September 7, 2018
to foreclose a mortgage on certain real property of the named
defendant et al., and for other relief, brought to the
Superior Court in the judicial district of Stamford and tried
to the court, Heller, J.; judgment of strict foreclosure;
thereafter, the court granted the plaintiffs motion to
substitute Wilmington Trust, N.A., as the plaintiff, and the
defendant Brian Stein appealed to this court. Affirmed.
Stein, self-represented appellant (defendant Brian Stein).
Crystal L. Cooke, for the appellee (substitute plaintiff).
Lavine, Sheldon and Bright, Js.
present appeal concerns the foreclosure of real property
located at 983 New Norwalk Road in New Canaan (property). The
self-represented defendant, Brian Stein,  appeals from the
judgment of strict foreclosure rendered in favor of the
substitute plaintiff, Wilmington Trust, N.A. (Wilmington
Trust), as successor trustee to the plaintiff, Citibank, N.A.
(Citibank), as trustee of the holders of Bear Stearns Alt-A
Trust 2006-6, Mortgage Pass-Through Certificates, Series
2006-6. On appeal, the defendant claims that the trial court,
Heller, J., (1) erred by denying his motion to
dismiss, (2) abused its discretion by denying his motion to
reargue and for reconsideration, (3) abused its discretion by
refusing to consider, after the June 2015 trial, documents
the defendant considered newly discovered evidence, (4) erred
in finding that the mortgagor had defaulted on the note and
default notice, and (5) erred under J.E. Robert Co.
v. Signature Properties, LLC, 309 Conn. 307, 71
A.3d 492 (2013), in concluding that Citibank had proven its
right as a nonholder in possession to bring the foreclosure
action. We affirm the judgment of the trial court.
memoranda of decision issued on January 7, 2016, and on
February 21, 2017, the trial court set forth the following
relevant facts and procedural history. On July 7, 2006, Laura
A. Stein, the defendant's then wife, executed and
delivered an interest only adjustable rate note to
Countrywide Bank, N.A. (Countrywide Bank), in the principal
amount of $1, 650, 000. Countrywide Bank endorsed the note to
Countrywide Home Loans, Inc. (Home Loans). Home Loans,
thereafter, endorsed the note in blank and provided it to
Citibank. To secure the note, the defendant and Laura Stein
executed in duplicate a mortgage on the property and
delivered it to Mortgage Electronic Registration Systems,
Inc. (MERS), as nominee for Countrywide Bank. MERS assigned
the mortgage to Citibank on November 25, 2009.
court also found, pursuant to paragraph 3 (A) of the note,
that Laura Stein was to make monthly payments of interest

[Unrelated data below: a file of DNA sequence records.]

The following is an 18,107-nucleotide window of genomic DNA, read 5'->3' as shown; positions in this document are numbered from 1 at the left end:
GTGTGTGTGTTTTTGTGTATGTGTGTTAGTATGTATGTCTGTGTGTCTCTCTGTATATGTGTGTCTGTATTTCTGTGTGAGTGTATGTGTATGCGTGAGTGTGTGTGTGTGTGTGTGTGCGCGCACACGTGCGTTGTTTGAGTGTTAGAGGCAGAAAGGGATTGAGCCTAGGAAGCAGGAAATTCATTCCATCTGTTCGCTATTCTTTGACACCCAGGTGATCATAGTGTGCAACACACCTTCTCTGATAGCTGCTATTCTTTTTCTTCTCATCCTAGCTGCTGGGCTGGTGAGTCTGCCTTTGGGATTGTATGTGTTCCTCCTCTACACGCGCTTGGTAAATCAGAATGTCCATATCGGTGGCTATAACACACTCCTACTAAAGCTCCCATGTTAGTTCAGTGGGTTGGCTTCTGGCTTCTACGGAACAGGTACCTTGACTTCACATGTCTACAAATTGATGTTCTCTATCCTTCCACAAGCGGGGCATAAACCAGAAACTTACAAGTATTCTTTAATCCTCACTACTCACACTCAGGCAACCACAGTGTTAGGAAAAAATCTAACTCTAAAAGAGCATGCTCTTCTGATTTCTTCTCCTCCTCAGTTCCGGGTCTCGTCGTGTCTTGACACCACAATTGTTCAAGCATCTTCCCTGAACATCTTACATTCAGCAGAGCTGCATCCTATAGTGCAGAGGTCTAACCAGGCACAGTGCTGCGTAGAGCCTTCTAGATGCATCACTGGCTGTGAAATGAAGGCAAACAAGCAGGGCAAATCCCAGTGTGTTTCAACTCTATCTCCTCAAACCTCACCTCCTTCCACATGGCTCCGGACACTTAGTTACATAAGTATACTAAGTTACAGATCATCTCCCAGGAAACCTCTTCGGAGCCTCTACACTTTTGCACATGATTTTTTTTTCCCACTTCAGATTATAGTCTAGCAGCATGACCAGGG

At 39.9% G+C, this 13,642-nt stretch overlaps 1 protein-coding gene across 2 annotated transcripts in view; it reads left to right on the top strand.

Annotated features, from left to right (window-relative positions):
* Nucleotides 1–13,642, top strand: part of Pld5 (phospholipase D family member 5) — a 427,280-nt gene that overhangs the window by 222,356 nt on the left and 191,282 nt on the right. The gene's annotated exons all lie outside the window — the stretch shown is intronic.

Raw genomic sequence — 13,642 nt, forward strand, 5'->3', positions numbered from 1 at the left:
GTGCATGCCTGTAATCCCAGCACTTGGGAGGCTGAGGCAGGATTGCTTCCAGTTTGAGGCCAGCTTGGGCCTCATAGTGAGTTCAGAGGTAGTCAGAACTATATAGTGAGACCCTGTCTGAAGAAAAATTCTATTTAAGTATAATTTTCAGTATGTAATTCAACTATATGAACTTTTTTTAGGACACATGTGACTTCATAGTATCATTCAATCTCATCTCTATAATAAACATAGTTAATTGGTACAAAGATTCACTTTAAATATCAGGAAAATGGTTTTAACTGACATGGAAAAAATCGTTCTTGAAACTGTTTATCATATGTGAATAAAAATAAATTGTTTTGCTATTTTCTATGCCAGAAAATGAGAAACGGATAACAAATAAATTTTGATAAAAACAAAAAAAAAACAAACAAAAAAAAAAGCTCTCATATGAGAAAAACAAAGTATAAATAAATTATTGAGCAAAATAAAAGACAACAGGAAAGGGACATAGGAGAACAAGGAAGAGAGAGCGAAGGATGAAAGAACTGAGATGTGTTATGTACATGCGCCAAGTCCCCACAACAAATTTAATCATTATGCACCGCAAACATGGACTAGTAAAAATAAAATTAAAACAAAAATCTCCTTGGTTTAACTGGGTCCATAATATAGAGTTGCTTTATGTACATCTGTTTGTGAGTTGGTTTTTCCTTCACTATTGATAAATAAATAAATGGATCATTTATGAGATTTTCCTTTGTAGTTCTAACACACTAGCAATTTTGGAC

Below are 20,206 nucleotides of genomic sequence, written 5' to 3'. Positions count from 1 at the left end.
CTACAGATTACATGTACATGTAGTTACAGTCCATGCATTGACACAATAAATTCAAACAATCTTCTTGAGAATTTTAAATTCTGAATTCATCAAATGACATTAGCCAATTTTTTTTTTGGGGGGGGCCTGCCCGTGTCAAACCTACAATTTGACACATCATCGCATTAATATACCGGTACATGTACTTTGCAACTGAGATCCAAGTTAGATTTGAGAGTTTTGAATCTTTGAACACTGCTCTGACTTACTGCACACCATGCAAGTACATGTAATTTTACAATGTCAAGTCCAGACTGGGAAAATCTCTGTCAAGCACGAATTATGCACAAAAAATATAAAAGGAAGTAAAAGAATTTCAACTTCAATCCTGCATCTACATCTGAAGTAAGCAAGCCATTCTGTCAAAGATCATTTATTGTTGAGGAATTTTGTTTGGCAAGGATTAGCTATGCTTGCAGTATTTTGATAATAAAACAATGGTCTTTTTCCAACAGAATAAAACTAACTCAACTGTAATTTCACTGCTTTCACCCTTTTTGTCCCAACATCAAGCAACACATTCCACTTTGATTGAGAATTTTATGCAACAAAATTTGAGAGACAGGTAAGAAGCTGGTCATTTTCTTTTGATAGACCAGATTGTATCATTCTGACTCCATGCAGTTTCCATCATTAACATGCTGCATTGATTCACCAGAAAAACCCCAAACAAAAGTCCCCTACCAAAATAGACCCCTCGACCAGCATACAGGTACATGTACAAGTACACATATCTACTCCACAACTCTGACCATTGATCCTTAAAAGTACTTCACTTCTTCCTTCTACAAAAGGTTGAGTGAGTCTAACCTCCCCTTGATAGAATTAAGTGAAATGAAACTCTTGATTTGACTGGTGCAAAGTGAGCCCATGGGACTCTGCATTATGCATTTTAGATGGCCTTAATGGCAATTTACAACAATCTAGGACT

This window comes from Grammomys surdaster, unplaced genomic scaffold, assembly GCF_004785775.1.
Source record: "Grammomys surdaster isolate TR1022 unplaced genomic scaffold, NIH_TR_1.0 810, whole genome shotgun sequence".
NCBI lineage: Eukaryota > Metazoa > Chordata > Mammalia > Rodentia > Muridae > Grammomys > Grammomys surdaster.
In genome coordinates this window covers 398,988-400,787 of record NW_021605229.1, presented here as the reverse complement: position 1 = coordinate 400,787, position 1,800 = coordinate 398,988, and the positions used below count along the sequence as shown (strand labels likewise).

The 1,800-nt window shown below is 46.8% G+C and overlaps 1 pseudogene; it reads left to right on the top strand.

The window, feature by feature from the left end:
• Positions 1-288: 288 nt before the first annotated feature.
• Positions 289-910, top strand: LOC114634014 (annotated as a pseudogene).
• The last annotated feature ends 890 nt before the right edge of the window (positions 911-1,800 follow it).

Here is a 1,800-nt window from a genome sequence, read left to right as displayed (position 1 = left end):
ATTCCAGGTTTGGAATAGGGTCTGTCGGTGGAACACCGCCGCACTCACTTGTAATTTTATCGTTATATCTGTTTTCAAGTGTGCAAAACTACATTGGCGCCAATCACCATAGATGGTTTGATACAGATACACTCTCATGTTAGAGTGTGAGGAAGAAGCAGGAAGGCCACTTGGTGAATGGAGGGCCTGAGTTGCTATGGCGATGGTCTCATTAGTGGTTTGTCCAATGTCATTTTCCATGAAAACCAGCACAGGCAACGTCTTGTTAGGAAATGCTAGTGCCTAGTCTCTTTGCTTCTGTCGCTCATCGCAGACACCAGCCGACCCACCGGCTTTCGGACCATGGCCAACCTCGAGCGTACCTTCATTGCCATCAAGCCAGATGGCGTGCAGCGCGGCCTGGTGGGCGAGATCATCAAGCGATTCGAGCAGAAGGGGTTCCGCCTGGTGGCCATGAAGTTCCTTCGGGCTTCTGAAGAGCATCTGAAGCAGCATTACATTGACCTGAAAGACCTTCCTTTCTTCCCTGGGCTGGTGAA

only on the first day of each month, commencing on September
1, 2006. She and the defendant last made a monthly payment on
the note on July 16, 2008. On September 16, 2008, Home Loans,
which was the servicer of the loan on behalf of the holder of
the note at that time, sent a letter to Laura Stein advising
her that the loan was in default and of the amount required
to cure the default and reinstate the loan.Laura Stein and
the defendant failed to cure the default. Citibank elected to
accelerate the balance due on the note, declare the note due
in full, and foreclose the mortgage securing the
note. Citibank commenced the present foreclosure
action by service of process on July 13, 2009. The complaint
alleges, in relevant part, that Citibank, as trustee, is the
holder of the note and mortgage.
defendant and Laura Stein filed an answer and special
defenses on March 19, 2010. Their special defenses alleged
that Citibank lacked standing as a trustee under General
Statutes § 52-106, but that if Citibank had standing, it
was required to modify the mortgage pursuant to an agreement
between the Connecticut Attorney General and Countrywide
Bank. They also alleged that Citibank did not provide the
original note, and, therefore, could not commence the action,
and that the complaint failed to establish that Citibank was
the current holder and owner of the note and mortgage.
Citibank pleaded a general denial in response to the special
September 27, 2010, Citibank filed a motion for summary
judgment as to liability only. The defendant and Laura Stein
objected to the motion for summary judgment on the ground
that there were genuine issues of material fact as to whether
Citibank was the holder of the note and mortgage. The court,
Mintz, J., sustained the defendant's objection
to the motion by granting additional time for discovery on
the issue of Citibank's standing and ordering that the
motion for summary judgment be set down for argument on
November 17, 2014. Judge Heller found that Citibank's
motion for summary judgment was never argued.
September 10, 2014, Laura Stein filed a motion to dismiss in
which she contended, among other things, that Citibank lacked
standing to pursue the present action under General Statutes
§§ 42a-3-301 and 52-106. She withdrew her motion to
dismiss, however, on the first day of trial, stipulated to
certain facts, and consented to the entry of summary judgment
against her as to liability only.
19, 2015, five days before trial, the defendant filed a
motion to dismiss on the ground that Citibank lacked standing
to pursue the action against him. After hearing from counsel
for the parties, Judge Heller determined that she would hear
and decide the defendant's motion to dismiss at the same
time and, in connection with, the merits of Citibank's
foreclosure case. The parties, all represented by counsel,
appeared before the court for trial on June 24, 25 and 26,
2015. On January 7, 2016, after the parties had
submitted posttrial briefs, the court issued a memorandum of
decision in which it denied the defendant's motion to
dismiss and rendered a judgment of strict foreclosure in
favor of Citibank.
January 19, 2016, the defendant filed a motion for a new
trial and on January 27, 2016, filed a motion for reargument
and reconsideration of the court's ruling on his motion
to dismiss. Citibank objected to both motions. The court
granted the motion for reargument, and counsel for Citibank
and the defendant appeared for argument before the court on
February 16, 2016.The court reserved reconsideration of its
ruling on the motion to dismiss and determined to open the
record and take additional testimony from Citibank's
witness, Johnny Nguyen of Nationstar Mortgage LLC
(Nationstar), the servicer of the subject